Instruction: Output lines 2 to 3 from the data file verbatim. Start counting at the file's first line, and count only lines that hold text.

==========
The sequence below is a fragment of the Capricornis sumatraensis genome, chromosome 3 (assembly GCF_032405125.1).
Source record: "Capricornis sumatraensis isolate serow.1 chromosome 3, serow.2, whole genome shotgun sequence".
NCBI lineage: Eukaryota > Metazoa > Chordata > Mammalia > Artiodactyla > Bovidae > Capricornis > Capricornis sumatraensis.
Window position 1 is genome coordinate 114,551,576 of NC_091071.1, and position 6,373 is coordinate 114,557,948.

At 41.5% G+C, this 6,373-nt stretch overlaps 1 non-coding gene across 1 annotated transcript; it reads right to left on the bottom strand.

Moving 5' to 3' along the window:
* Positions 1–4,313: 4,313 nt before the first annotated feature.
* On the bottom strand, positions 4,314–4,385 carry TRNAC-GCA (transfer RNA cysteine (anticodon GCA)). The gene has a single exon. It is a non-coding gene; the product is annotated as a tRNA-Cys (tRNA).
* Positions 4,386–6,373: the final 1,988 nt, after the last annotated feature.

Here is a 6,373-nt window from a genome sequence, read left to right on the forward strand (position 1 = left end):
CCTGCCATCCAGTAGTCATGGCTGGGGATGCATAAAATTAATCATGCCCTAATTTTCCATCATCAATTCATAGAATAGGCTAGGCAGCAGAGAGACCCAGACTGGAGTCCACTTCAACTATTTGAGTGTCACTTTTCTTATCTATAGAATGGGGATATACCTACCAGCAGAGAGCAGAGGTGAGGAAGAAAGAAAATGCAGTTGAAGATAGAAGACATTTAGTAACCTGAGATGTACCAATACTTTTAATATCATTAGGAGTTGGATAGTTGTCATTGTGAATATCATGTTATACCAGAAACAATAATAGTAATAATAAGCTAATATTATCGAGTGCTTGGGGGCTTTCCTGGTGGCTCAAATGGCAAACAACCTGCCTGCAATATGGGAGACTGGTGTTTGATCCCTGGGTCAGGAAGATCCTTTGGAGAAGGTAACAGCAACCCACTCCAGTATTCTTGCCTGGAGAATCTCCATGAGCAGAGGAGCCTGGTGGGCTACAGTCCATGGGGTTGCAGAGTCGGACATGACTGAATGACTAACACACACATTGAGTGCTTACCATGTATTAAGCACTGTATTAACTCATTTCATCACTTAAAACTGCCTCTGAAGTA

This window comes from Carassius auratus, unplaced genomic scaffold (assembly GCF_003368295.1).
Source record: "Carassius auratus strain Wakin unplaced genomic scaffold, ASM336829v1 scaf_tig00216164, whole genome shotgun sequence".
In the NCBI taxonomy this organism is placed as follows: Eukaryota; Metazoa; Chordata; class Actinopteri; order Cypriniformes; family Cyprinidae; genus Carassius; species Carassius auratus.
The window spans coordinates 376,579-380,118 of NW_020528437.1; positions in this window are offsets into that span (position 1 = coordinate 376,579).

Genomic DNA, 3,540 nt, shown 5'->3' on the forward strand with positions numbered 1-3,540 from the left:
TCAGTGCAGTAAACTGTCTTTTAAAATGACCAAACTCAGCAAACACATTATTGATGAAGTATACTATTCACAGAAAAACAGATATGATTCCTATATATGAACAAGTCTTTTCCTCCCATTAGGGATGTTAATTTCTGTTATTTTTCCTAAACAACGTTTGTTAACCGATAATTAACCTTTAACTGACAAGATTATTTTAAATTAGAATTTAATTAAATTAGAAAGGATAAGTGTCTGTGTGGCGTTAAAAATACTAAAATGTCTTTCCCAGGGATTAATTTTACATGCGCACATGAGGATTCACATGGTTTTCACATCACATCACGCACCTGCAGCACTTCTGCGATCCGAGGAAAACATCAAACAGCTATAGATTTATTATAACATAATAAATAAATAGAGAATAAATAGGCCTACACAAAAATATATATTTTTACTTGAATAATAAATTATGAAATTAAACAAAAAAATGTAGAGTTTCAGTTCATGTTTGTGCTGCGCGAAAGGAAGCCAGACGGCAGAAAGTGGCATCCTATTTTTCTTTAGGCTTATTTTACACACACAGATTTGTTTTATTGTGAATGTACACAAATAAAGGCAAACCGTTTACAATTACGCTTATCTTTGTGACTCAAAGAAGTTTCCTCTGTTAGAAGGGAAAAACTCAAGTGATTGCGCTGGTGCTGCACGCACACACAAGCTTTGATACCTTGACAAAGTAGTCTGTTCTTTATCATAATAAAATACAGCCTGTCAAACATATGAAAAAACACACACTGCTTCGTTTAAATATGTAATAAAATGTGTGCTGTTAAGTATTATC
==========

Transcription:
Source record: "Capricornis sumatraensis isolate serow.1 chromosome 3, serow.2, whole genome shotgun sequence".
NCBI lineage: Eukaryota > Metazoa > Chordata > Mammalia > Artiodactyla > Bovidae > Capricornis > Capricornis sumatraensis.